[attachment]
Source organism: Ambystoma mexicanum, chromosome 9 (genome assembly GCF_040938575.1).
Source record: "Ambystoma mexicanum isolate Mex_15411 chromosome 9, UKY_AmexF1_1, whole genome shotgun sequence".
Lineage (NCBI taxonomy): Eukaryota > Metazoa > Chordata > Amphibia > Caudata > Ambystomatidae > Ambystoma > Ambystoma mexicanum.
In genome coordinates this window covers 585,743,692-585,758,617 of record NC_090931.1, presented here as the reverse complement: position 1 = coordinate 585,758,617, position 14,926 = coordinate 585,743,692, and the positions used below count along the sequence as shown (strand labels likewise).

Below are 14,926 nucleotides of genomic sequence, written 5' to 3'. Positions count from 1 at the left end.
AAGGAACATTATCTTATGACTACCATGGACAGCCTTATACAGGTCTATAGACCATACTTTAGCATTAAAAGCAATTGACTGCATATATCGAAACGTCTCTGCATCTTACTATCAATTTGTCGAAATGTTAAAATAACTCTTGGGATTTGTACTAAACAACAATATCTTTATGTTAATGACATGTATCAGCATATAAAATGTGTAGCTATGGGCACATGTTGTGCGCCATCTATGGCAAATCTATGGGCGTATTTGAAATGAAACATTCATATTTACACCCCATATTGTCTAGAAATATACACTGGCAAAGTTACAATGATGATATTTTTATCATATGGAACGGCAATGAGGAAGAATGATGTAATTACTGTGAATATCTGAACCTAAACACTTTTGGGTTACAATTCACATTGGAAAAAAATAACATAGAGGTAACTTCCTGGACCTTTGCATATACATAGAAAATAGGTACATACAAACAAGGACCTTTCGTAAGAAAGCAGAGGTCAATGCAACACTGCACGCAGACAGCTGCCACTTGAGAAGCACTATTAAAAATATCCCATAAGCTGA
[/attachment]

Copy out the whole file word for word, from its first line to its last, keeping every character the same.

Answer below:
Source organism: Ambystoma mexicanum, chromosome 9 (genome assembly GCF_040938575.1).
Source record: "Ambystoma mexicanum isolate Mex_15411 chromosome 9, UKY_AmexF1_1, whole genome shotgun sequence".
Lineage (NCBI taxonomy): Eukaryota > Metazoa > Chordata > Amphibia > Caudata > Ambystomatidae > Ambystoma > Ambystoma mexicanum.
In genome coordinates this window covers 585,743,692-585,758,617 of record NC_090931.1, presented here as the reverse complement: position 1 = coordinate 585,758,617, position 14,926 = coordinate 585,743,692, and the positions used below count along the sequence as shown (strand labels likewise).

Below are 14,926 nucleotides of genomic sequence, written 5' to 3'. Positions count from 1 at the left end.
AAGGAACATTATCTTATGACTACCATGGACAGCCTTATACAGGTCTATAGACCATACTTTAGCATTAAAAGCAATTGACTGCATATATCGAAACGTCTCTGCATCTTACTATCAATTTGTCGAAATGTTAAAATAACTCTTGGGATTTGTACTAAACAACAATATCTTTATGTTAATGACATGTATCAGCATATAAAATGTGTAGCTATGGGCACATGTTGTGCGCCATCTATGGCAAATCTATGGGCGTATTTGAAATGAAACATTCATATTTACACCCCATATTGTCTAGAAATATACACTGGCAAAGTTACAATGATGATATTTTTATCATATGGAACGGCAATGAGGAAGAATGATGTAATTACTGTGAATATCTGAACCTAAACACTTTTGGGTTACAATTCACATTGGAAAAAAATAACATAGAGGTAACTTCCTGGACCTTTGCATATACATAGAAAATAGGTACATACAAACAAGGACCTTTCGTAAGAAAGCAGAGGTCAATGCAACACTGCACGCAGACAGCTGCCACTTGAGAAGCACTATTAAAAATATCCCATAAGCTGA